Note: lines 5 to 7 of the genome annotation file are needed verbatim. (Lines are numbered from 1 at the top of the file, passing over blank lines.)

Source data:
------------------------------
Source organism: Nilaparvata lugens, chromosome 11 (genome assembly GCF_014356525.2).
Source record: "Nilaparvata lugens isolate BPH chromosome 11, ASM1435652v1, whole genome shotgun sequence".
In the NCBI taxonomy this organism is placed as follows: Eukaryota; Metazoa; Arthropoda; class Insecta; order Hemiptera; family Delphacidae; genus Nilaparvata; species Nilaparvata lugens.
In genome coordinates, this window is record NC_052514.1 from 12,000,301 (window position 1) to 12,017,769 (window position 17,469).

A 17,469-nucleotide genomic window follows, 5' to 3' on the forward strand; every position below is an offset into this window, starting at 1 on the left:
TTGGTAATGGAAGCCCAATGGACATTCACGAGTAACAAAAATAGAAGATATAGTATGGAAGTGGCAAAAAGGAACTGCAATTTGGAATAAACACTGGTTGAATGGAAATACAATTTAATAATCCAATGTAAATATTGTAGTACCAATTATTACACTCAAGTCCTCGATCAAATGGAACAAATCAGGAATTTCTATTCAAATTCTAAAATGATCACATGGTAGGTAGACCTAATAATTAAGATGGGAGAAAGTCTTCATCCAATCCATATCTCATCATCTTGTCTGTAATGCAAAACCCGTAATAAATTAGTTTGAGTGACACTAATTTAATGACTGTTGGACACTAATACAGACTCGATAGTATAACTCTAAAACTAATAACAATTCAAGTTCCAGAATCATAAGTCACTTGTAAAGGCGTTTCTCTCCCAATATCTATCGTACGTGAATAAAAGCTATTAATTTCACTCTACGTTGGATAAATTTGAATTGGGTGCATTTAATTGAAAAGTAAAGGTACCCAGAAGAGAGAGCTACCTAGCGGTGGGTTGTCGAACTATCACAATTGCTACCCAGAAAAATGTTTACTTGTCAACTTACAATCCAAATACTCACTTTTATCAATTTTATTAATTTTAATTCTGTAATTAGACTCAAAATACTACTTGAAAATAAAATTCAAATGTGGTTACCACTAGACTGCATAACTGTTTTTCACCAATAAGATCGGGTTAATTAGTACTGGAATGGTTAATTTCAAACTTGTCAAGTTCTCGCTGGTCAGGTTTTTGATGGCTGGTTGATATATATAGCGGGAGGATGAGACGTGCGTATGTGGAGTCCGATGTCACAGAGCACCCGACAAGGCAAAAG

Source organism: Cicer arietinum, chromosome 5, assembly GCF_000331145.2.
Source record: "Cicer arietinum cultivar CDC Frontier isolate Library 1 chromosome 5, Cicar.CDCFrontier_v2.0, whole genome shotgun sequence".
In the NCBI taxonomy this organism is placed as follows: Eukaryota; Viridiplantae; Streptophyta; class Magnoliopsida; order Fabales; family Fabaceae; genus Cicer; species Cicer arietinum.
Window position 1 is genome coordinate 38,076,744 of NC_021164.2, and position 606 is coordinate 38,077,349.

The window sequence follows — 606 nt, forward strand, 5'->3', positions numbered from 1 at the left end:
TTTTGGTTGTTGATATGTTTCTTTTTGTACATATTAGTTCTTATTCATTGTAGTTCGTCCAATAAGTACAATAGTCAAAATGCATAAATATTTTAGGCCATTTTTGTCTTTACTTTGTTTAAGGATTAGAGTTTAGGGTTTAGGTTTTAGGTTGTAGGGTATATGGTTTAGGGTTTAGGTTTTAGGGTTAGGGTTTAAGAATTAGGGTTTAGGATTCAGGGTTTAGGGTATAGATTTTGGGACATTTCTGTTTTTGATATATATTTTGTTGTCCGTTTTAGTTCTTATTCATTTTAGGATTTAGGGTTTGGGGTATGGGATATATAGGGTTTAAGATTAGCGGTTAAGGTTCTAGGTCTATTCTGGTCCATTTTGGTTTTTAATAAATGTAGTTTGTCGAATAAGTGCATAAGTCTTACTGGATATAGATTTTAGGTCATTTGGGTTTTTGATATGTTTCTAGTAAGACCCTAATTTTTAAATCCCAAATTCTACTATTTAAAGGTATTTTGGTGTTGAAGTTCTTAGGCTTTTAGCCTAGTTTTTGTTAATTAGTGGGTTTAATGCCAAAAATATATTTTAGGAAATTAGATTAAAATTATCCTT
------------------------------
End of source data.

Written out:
A 17,469-nucleotide genomic window follows, 5' to 3' on the forward strand; every position below is an offset into this window, starting at 1 on the left:
TTGGTAATGGAAGCCCAATGGACATTCACGAGTAACAAAAATAGAAGATATAGTATGGAAGTGGCAAAAAGGAACTGCAATTTGGAATAAACACTGGTTGAATGGAAATACAATTTAATAATCCAATGTAAATATTGTAGTACCAATTATTACACTCAAGTCCTCGATCAAATGGAACAAATCAGGAATTTCTATTCAAATTCTAAAATGATCACATGGTAGGTAGACCTAATAATTAAGATGGGAGAAAGTCTTCATCCAATCCATATCTCATCATCTTGTCTGTAATGCAAAACCCGTAATAAATTAGTTTGAGTGACACTAATTTAATGACTGTTGGACACTAATACAGACTCGATAGTATAACTCTAAAACTAATAACAATTCAAGTTCCAGAATCATAAGTCACTTGTAAAGGCGTTTCTCTCCCAATATCTATCGTACGTGAATAAAAGCTATTAATTTCACTCTACGTTGGATAAATTTGAATTGGGTGCATTTAATTGAAAAGTAAAGGTACCCAGAAGAGAGAGCTACCTAGCGGTGGGTTGTCGAACTATCACAATTGCTACCCAGAAAAATGTTTACTTGTCAACTTACAATCCAAATACTCACTTTTATCAATTTTATTAATTTTAATTCTGTAATTAGACTCAAAATACTACTTGAAAATAAAATTCAAATGTGGTTACCACTAGACTGCATAACTGTTTTTCACCAATAAGATCGGGTTAATTAGTACTGGAATGGTTAATTTCAAACTTGTCAAGTTCTCGCTGGTCAGGTTTTTGATGGCTGGTTGATATATATAGCGGGAGGATGAGACGTGCGTATGTGGAGTCCGATGTCACAGAGCACCCGACAAGGCAAAAG

Source organism: Cicer arietinum, chromosome 5, assembly GCF_000331145.2.